Dylan Painter (6-10, 215 lbs, Freshman, Forward)
Shortly after the Cats got a commitment from Painter, on the heels of a commitment from Omari Spellman, it began to look as if the plan would be to red-shirt Painter for the 2016-17 season and have him spend a year getting stronger, refining his skills and learning the system. Once it was announced that the NCAA would require Spellman to sit out this season, that plan became far less likely to be executed and it appears that Painter could, if ready, be thrust into a role where he will be expected to play something on the order of 5-10 minutes a game at the 5 spot.
Painter comes to ‘Nova with good strength (he has worked hard to refine his upper body in particular over the last year), a good skill package and some mobility as some of the positive traits to his game.
VUSports asked Coach Jay Wright for his early take on Painter’s game and Coach had this to say: “I really believe Painter's jump-shot may be his most effective way of scoring. He could be a great three-point shooter. He has great technique and great size which makes it easier for him to get off his shot. He has been working out with us this summer and he can shoot the ball - I really think that is going to be his weapon. Defensively, I think initially Painter will struggle the most on the perimeter but be good in the post.”
Kris Jenkins had this to say about the young, big: “He plays hard. He focuses on defense and rebounding and more importantly has an open mind to get better - which is great for any freshman coming in.” while Darryl Reynolds chimed in with this assessment “Dylan is a very, for a Freshman, composed player. I guess that is the best way to put it. He is very under control. In some ways you expect a freshman to get sped up and make certain mistakes - now I am not saying he doesn’t make mistakes, all of us do - I am a Senior and I still make mistakes, but he takes his demeanor off the court on to the court - which is very confident and he knows what he has and what he doesn’t have and he plays to his strengths”
Here is a segment of the VUSports Media Day Interview with Painter in which he describes how he is adjusting his game to compete in college:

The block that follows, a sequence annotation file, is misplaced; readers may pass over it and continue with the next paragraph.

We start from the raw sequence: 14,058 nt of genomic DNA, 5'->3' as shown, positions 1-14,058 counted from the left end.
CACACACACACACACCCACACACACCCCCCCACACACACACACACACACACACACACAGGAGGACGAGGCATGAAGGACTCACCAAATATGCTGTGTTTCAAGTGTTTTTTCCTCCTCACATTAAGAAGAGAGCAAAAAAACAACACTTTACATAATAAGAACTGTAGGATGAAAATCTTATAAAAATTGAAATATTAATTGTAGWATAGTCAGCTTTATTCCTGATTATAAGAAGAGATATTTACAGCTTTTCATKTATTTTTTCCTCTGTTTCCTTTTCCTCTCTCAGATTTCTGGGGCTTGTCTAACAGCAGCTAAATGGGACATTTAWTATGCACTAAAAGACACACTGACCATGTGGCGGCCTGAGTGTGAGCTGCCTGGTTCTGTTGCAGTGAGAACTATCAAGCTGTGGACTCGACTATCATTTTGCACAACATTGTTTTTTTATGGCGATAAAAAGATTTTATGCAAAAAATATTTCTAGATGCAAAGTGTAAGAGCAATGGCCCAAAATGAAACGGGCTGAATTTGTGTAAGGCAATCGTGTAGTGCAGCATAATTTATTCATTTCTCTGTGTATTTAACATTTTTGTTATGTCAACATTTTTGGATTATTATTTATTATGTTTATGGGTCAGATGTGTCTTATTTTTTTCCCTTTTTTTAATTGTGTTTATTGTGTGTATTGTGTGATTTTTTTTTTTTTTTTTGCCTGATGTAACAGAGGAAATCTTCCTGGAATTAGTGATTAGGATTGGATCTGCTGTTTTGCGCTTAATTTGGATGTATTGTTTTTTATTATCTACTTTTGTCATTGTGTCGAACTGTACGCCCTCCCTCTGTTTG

VUSports: Now that you have begun to see what it is really like, what has been the biggest adjustment for you as a Freshman?
Dylan Painter: The speed and physicality of the game has definitely been hard to adjust to. When I first got here in the summer, everything was going so fast but throughout the fall and the practices it is starting to get slower day-by-day. I am able to adjust a little bit better every day and that is what you have got to do.
VUSports: Have you found it tougher to adjust to what Jay Wright wants you to do offensively or defensively?
Dylan Painter: The defensive end is definitely harder. Offense is not that much of an adjustment. It is a little bit faster, there is a little more screens and different options that you have got to go through but defensively all the concepts and the speed of the game are just harder. Also, guarding ball screens is something I never really had to do. I have been improving on it a lot but that is tough.
VUSports: Now when there are switches you are out on the perimeter guarding is that proving difficult?
Dylan Painter: Yeah it has. In the summer, there was no chance but as we have been going on it is getting a little bit better. Everybody is seeing my improvement and I am seeing a little bit of it myself but I have got to get a lot better at it.
VUSports: Speaking further about the game starting to slow down for you - do you find that when you get that entry pass now you are more likely to feel your defender and look to score instead of looking pass first as you were at the beginning?
Dylan Painter: Yeah. I have been watching film a lot with the coaches to see where my passing options were, where the doubles come from … so I know if I am one-on-one I am confident I can score but my problem is when the doubles come I have got to learn where the open guy is - usually it is opposite and I have got to be able to make that pass
Lastly, here is a look back at some Senior year highlights of Painter (if you have yet to see what he brings to the table):